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Subject: Re: [boost] [property] interest in C# like properties for C++?
From: Sid Sacek (ssacek_at_[hidden])
Date: 2009-10-21 13:26:55


Edward Diener is absolutely correct in this manner.

The C# language is very clear about what properties are, why they're part of the language, and how they're used.

Let me remind you that this topic is: "interest in C# like properties for C++?"

    x.count() is not a property usage... it is a blatant accessor function call

Think about these two lines of code:

    int x, y;
    x = y = 100;

Now, if x and y were properties instead of variables, you would be able to write code like this:

    obj.x = obj.y = 100;

Now, how would you write that line of code using accessor functions? By any standard, it would be inferior to the syntax above.

-Sid Sacek

-----Original Message-----
From: boost-bounces_at_[hidden] [mailto:boost-bounces_at_[hidden]] On Behalf Of Stefan Strasser
Sent: Wednesday, October 21, 2009 1:06 AM
To: boost_at_[hidden]
Subject: Re: [boost] [property] interest in C# like properties for C++?

> > > [Stefan Strasser [strasser_at_[hidden]] wrote:]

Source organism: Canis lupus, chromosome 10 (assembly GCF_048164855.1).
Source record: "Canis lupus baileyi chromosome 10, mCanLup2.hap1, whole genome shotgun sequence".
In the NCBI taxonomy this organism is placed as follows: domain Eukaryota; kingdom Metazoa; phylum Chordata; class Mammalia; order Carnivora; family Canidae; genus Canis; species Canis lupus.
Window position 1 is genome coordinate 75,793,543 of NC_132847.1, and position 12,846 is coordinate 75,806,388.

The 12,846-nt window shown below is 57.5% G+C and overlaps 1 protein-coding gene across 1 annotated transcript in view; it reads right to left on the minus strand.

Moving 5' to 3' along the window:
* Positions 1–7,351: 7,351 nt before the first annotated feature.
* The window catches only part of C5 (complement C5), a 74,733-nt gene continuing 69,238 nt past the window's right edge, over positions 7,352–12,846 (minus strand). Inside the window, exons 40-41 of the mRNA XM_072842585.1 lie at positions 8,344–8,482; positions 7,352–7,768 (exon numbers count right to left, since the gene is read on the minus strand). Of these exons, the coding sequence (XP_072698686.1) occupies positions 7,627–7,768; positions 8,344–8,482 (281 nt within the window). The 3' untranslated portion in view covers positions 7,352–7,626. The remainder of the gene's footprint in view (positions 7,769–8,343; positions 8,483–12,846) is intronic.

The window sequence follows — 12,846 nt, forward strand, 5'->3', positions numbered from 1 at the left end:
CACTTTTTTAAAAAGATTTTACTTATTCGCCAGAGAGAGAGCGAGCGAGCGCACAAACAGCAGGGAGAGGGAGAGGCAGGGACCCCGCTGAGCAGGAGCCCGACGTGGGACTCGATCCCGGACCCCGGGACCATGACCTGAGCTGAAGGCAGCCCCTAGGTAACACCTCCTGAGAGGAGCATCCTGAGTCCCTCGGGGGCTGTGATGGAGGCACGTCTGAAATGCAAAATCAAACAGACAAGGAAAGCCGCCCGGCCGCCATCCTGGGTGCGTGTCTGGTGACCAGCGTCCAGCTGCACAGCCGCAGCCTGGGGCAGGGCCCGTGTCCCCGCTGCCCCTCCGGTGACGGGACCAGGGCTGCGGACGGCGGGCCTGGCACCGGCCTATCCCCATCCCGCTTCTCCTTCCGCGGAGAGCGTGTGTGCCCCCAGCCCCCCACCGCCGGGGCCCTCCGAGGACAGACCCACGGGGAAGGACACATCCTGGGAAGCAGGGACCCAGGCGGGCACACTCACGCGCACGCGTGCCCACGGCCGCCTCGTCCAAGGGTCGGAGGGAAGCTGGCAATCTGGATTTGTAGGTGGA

> > >
> > > x.count(5);
> > > int I = x.count();
> >
> >
> > [ Edward Diener [eldiener_at_[hidden]] wrote: ]
> >
> > I do not believe this is the right syntax for accessing properties. The
> > idea of a "property" is that one uses syntax to access it as if it were
> > a data object, while it still has the backing of a function to provide
> > constraints.
> [Stefan Strasser [strasser_at_[hidden]] wrote:]
> why? there is no widely used practice to use public data objects.
> so why would you need a property to emulate that syntax?
> while you might not consider accessor functions a property in the language
> construct sense, they do represent a property of the object they're a part
> of. this is widely used in the C++ standard library and boost.
> what's the rationale for another properties syntax?

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